Adversarial examples are inputs to machine learning models that an attacker has intentionally designed to cause the model to make a mistake; they’re like optical illusions for machines. In this post we’ll show how adversarial examples work across different mediums, and will discuss why securing systems against them can be difficult.At OpenAI, we think adversarial examples are a good aspect of security to work on because they represent a concrete problem in AI safety that can be addressed in the short term, and because fixing them is difficult enough that it requires a serious research effort. (Though we’ll need to explore many aspects of machine learning security to achieve our goal of building safe, widely distributed AI.)To get an idea of what adversarial examples look like, consider this demonstration from Explaining and Harnessing Adversarial Examples: starting with an image of a panda, the attacker adds a small perturbation that has been calculated to make the image be recognized as a gibbon with high confidence.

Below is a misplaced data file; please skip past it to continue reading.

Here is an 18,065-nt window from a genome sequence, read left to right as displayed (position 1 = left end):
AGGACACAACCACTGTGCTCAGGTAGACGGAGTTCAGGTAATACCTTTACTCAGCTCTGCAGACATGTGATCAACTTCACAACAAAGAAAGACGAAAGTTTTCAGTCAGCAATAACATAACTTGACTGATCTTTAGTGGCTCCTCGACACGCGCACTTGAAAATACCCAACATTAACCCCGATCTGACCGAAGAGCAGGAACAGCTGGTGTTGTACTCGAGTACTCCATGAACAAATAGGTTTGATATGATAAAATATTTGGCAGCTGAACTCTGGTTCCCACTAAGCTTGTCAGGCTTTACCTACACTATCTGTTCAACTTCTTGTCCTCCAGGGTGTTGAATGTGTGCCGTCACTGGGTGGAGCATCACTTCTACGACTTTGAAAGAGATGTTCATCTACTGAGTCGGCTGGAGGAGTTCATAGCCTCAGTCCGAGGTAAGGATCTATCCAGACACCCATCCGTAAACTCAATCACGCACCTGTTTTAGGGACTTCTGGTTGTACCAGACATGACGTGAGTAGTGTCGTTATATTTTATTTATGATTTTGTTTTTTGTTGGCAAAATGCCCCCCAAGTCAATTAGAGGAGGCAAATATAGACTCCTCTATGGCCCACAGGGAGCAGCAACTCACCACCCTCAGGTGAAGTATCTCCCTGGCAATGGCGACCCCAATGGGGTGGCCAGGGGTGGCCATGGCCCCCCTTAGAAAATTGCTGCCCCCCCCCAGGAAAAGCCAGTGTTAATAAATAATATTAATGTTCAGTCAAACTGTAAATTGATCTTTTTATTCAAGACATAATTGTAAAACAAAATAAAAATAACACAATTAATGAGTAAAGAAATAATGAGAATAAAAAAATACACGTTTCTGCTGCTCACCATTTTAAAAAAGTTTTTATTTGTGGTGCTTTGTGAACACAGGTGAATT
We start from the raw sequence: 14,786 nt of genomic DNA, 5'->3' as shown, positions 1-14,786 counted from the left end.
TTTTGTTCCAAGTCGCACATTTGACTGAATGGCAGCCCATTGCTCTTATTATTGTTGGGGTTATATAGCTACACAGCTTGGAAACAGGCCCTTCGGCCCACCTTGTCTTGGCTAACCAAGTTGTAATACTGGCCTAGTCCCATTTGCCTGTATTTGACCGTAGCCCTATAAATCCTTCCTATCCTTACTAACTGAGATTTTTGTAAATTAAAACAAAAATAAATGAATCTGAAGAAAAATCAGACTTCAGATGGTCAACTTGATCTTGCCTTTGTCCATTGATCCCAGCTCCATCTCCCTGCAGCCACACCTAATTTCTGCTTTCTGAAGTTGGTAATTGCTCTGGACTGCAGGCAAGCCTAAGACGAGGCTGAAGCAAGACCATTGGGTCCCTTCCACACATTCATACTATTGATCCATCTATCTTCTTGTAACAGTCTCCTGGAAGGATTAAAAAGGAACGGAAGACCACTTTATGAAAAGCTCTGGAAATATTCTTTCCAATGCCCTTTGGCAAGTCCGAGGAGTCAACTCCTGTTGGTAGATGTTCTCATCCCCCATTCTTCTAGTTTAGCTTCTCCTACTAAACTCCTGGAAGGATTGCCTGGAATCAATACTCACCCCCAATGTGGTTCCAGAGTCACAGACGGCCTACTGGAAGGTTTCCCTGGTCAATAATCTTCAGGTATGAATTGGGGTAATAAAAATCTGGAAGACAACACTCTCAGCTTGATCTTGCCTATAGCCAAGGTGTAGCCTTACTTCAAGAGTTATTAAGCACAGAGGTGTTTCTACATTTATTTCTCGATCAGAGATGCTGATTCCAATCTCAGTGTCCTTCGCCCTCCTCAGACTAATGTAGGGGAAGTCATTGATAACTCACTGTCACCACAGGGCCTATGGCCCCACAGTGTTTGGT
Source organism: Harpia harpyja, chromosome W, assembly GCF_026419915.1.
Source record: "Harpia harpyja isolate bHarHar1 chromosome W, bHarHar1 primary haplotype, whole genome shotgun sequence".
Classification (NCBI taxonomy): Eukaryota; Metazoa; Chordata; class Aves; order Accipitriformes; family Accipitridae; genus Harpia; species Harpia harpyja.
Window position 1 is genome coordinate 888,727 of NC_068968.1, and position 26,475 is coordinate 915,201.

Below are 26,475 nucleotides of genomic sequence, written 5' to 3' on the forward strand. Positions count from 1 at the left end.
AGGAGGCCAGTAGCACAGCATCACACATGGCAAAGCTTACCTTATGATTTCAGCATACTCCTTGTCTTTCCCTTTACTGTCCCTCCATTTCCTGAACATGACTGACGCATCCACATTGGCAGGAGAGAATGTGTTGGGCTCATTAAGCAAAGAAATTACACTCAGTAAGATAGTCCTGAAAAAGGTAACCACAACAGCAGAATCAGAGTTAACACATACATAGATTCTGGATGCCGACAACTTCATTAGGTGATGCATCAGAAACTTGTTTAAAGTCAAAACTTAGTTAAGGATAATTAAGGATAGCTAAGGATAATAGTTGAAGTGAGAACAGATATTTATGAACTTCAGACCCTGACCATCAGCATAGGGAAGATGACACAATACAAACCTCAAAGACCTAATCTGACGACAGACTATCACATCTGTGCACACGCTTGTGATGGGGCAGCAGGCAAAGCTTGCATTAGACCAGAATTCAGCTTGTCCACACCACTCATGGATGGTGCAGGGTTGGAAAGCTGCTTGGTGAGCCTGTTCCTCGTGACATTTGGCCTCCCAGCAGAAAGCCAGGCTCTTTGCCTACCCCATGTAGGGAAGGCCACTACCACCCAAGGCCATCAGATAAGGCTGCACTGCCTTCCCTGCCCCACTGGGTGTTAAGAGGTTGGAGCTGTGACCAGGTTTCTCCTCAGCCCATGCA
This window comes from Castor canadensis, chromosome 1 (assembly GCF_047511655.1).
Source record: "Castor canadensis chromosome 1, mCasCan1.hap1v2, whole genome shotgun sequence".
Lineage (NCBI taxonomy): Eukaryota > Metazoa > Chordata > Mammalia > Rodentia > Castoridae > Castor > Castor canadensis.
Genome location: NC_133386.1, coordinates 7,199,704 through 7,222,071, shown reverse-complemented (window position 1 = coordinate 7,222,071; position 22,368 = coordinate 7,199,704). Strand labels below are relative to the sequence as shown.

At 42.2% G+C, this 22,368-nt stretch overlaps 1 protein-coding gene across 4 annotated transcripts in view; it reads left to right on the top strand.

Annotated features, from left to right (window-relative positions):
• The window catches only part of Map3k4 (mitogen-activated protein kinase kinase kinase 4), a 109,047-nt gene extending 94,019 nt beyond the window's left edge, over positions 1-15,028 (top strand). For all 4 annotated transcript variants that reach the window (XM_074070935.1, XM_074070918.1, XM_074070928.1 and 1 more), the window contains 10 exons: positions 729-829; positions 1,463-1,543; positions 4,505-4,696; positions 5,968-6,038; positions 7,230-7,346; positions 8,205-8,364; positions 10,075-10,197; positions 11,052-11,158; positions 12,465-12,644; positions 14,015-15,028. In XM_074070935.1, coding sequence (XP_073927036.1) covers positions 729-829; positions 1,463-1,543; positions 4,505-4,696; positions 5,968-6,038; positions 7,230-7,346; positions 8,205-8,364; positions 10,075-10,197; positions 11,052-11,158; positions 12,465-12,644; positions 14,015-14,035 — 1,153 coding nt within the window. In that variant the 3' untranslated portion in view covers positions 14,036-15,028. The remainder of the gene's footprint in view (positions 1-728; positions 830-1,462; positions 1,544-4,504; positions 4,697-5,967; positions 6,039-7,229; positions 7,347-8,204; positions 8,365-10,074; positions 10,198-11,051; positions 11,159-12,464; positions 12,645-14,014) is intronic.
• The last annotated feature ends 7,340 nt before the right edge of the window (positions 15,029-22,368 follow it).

An adversarial input, overlaid on a typical image, can cause a classifier to miscategorize a panda as a gibbon.
An adversarial input, overlaid on a typical image, can cause a classifier to miscategorize a panda as a gibbon.